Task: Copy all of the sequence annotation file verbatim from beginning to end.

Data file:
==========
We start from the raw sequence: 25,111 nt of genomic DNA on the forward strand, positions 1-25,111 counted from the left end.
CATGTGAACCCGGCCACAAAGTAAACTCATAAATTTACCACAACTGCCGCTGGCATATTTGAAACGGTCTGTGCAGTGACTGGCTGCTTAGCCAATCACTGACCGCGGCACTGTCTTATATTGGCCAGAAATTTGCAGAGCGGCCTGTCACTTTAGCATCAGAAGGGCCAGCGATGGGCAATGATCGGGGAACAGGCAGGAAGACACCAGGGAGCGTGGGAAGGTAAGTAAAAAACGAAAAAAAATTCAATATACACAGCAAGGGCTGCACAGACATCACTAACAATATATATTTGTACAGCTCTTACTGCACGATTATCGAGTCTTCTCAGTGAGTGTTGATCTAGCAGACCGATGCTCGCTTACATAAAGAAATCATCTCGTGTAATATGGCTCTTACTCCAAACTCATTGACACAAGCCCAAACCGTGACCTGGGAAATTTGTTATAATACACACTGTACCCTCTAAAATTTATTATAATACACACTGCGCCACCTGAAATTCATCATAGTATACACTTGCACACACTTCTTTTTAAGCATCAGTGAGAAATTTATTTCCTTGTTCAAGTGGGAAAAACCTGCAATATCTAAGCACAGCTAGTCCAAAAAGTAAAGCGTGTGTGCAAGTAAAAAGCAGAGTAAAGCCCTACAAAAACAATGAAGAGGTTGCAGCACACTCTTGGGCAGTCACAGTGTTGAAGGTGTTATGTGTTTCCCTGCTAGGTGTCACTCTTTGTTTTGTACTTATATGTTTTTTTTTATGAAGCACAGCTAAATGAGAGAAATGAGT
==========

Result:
We start from the raw sequence: 25,111 nt of genomic DNA on the forward strand, positions 1-25,111 counted from the left end.
CATGTGAACCCGGCCACAAAGTAAACTCATAAATTTACCACAACTGCCGCTGGCATATTTGAAACGGTCTGTGCAGTGACTGGCTGCTTAGCCAATCACTGACCGCGGCACTGTCTTATATTGGCCAGAAATTTGCAGAGCGGCCTGTCACTTTAGCATCAGAAGGGCCAGCGATGGGCAATGATCGGGGAACAGGCAGGAAGACACCAGGGAGCGTGGGAAGGTAAGTAAAAAACGAAAAAAAATTCAATATACACAGCAAGGGCTGCACAGACATCACTAACAATATATATTTGTACAGCTCTTACTGCACGATTATCGAGTCTTCTCAGTGAGTGTTGATCTAGCAGACCGATGCTCGCTTACATAAAGAAATCATCTCGTGTAATATGGCTCTTACTCCAAACTCATTGACACAAGCCCAAACCGTGACCTGGGAAATTTGTTATAATACACACTGTACCCTCTAAAATTTATTATAATACACACTGCGCCACCTGAAATTCATCATAGTATACACTTGCACACACTTCTTTTTAAGCATCAGTGAGAAATTTATTTCCTTGTTCAAGTGGGAAAAACCTGCAATATCTAAGCACAGCTAGTCCAAAAAGTAAAGCGTGTGTGCAAGTAAAAAGCAGAGTAAAGCCCTACAAAAACAATGAAGAGGTTGCAGCACACTCTTGGGCAGTCACAGTGTTGAAGGTGTTATGTGTTTCCCTGCTAGGTGTCACTCTTTGTTTTGTACTTATATGTTTTTTTTTATGAAGCACAGCTAAATGAGAGAAATGAGT